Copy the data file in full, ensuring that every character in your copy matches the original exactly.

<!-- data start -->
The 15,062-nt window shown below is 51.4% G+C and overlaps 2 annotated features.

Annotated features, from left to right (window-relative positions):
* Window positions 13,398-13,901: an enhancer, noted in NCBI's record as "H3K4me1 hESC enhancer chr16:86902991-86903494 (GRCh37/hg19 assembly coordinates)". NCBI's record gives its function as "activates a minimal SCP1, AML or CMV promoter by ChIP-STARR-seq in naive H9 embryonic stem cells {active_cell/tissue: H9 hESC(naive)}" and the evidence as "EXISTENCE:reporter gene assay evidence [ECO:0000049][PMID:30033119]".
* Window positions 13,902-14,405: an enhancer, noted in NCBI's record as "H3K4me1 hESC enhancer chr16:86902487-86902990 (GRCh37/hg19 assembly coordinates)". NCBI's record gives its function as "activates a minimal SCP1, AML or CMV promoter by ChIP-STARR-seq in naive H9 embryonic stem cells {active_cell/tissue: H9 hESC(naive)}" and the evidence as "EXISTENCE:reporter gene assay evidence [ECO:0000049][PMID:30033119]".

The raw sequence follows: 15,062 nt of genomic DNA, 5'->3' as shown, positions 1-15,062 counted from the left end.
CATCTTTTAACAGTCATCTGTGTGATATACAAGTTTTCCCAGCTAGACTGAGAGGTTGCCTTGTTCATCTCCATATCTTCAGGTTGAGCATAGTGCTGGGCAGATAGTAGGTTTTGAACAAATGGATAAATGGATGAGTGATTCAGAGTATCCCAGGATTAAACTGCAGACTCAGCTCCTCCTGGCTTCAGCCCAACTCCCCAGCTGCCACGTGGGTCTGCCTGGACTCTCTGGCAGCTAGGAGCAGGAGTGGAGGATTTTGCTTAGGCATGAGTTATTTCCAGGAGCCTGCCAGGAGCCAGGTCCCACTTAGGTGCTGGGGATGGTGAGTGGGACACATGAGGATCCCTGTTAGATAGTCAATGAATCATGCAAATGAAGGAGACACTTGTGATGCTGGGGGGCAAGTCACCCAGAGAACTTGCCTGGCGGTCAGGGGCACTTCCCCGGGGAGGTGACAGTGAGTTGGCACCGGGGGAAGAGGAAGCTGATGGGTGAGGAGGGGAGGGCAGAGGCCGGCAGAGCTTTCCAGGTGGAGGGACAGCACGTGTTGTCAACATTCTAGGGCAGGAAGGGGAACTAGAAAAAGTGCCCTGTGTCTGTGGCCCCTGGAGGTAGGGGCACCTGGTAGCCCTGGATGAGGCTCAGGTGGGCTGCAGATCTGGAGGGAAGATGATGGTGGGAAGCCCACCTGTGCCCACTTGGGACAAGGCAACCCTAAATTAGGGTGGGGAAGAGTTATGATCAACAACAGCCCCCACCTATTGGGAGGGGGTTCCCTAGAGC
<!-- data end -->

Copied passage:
The 15,062-nt window shown below is 51.4% G+C and overlaps 2 annotated features.

Annotated features, from left to right (window-relative positions):
* Window positions 13,398-13,901: an enhancer, noted in NCBI's record as "H3K4me1 hESC enhancer chr16:86902991-86903494 (GRCh37/hg19 assembly coordinates)". NCBI's record gives its function as "activates a minimal SCP1, AML or CMV promoter by ChIP-STARR-seq in naive H9 embryonic stem cells {active_cell/tissue: H9 hESC(naive)}" and the evidence as "EXISTENCE:reporter gene assay evidence [ECO:0000049][PMID:30033119]".
* Window positions 13,902-14,405: an enhancer, noted in NCBI's record as "H3K4me1 hESC enhancer chr16:86902487-86902990 (GRCh37/hg19 assembly coordinates)". NCBI's record gives its function as "activates a minimal SCP1, AML or CMV promoter by ChIP-STARR-seq in naive H9 embryonic stem cells {active_cell/tissue: H9 hESC(naive)}" and the evidence as "EXISTENCE:reporter gene assay evidence [ECO:0000049][PMID:30033119]".

The raw sequence follows: 15,062 nt of genomic DNA, 5'->3' as shown, positions 1-15,062 counted from the left end.
CATCTTTTAACAGTCATCTGTGTGATATACAAGTTTTCCCAGCTAGACTGAGAGGTTGCCTTGTTCATCTCCATATCTTCAGGTTGAGCATAGTGCTGGGCAGATAGTAGGTTTTGAACAAATGGATAAATGGATGAGTGATTCAGAGTATCCCAGGATTAAACTGCAGACTCAGCTCCTCCTGGCTTCAGCCCAACTCCCCAGCTGCCACGTGGGTCTGCCTGGACTCTCTGGCAGCTAGGAGCAGGAGTGGAGGATTTTGCTTAGGCATGAGTTATTTCCAGGAGCCTGCCAGGAGCCAGGTCCCACTTAGGTGCTGGGGATGGTGAGTGGGACACATGAGGATCCCTGTTAGATAGTCAATGAATCATGCAAATGAAGGAGACACTTGTGATGCTGGGGGGCAAGTCACCCAGAGAACTTGCCTGGCGGTCAGGGGCACTTCCCCGGGGAGGTGACAGTGAGTTGGCACCGGGGGAAGAGGAAGCTGATGGGTGAGGAGGGGAGGGCAGAGGCCGGCAGAGCTTTCCAGGTGGAGGGACAGCACGTGTTGTCAACATTCTAGGGCAGGAAGGGGAACTAGAAAAAGTGCCCTGTGTCTGTGGCCCCTGGAGGTAGGGGCACCTGGTAGCCCTGGATGAGGCTCAGGTGGGCTGCAGATCTGGAGGGAAGATGATGGTGGGAAGCCCACCTGTGCCCACTTGGGACAAGGCAACCCTAAATTAGGGTGGGGAAGAGTTATGATCAACAACAGCCCCCACCTATTGGGAGGGGGTTCCCTAGAGC